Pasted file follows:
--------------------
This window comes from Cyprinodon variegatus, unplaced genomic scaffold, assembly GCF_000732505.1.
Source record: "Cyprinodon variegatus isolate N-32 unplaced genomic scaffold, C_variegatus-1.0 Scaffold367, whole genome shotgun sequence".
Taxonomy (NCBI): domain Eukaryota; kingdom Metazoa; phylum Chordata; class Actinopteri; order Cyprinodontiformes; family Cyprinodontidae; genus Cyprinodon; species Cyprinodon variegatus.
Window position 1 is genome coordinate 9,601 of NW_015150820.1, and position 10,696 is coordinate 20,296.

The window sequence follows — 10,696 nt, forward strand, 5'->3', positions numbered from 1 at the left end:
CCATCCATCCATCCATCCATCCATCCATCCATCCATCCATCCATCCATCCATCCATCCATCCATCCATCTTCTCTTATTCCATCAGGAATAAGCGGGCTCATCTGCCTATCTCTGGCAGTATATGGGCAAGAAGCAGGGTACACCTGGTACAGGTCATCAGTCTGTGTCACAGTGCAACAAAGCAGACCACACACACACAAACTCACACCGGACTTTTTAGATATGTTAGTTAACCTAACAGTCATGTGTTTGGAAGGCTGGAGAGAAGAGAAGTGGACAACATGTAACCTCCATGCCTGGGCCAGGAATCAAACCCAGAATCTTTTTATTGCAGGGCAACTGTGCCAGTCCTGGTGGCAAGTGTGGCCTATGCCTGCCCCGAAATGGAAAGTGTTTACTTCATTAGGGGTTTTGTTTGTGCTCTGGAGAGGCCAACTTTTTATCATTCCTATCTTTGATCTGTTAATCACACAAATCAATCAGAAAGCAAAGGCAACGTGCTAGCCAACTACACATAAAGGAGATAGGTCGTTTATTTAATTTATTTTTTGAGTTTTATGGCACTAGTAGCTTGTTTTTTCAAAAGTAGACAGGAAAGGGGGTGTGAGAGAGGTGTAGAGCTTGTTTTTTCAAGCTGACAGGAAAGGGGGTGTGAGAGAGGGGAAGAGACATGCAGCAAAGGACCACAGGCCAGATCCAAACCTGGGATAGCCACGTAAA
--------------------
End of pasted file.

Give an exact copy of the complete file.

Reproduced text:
This window comes from Cyprinodon variegatus, unplaced genomic scaffold, assembly GCF_000732505.1.
Source record: "Cyprinodon variegatus isolate N-32 unplaced genomic scaffold, C_variegatus-1.0 Scaffold367, whole genome shotgun sequence".
Taxonomy (NCBI): domain Eukaryota; kingdom Metazoa; phylum Chordata; class Actinopteri; order Cyprinodontiformes; family Cyprinodontidae; genus Cyprinodon; species Cyprinodon variegatus.
Window position 1 is genome coordinate 9,601 of NW_015150820.1, and position 10,696 is coordinate 20,296.

The window sequence follows — 10,696 nt, forward strand, 5'->3', positions numbered from 1 at the left end:
CCATCCATCCATCCATCCATCCATCCATCCATCCATCCATCCATCCATCCATCCATCCATCCATCCATCTTCTCTTATTCCATCAGGAATAAGCGGGCTCATCTGCCTATCTCTGGCAGTATATGGGCAAGAAGCAGGGTACACCTGGTACAGGTCATCAGTCTGTGTCACAGTGCAACAAAGCAGACCACACACACACAAACTCACACCGGACTTTTTAGATATGTTAGTTAACCTAACAGTCATGTGTTTGGAAGGCTGGAGAGAAGAGAAGTGGACAACATGTAACCTCCATGCCTGGGCCAGGAATCAAACCCAGAATCTTTTTATTGCAGGGCAACTGTGCCAGTCCTGGTGGCAAGTGTGGCCTATGCCTGCCCCGAAATGGAAAGTGTTTACTTCATTAGGGGTTTTGTTTGTGCTCTGGAGAGGCCAACTTTTTATCATTCCTATCTTTGATCTGTTAATCACACAAATCAATCAGAAAGCAAAGGCAACGTGCTAGCCAACTACACATAAAGGAGATAGGTCGTTTATTTAATTTATTTTTTGAGTTTTATGGCACTAGTAGCTTGTTTTTTCAAAAGTAGACAGGAAAGGGGGTGTGAGAGAGGTGTAGAGCTTGTTTTTTCAAGCTGACAGGAAAGGGGGTGTGAGAGAGGGGAAGAGACATGCAGCAAAGGACCACAGGCCAGATCCAAACCTGGGATAGCCACGTAAA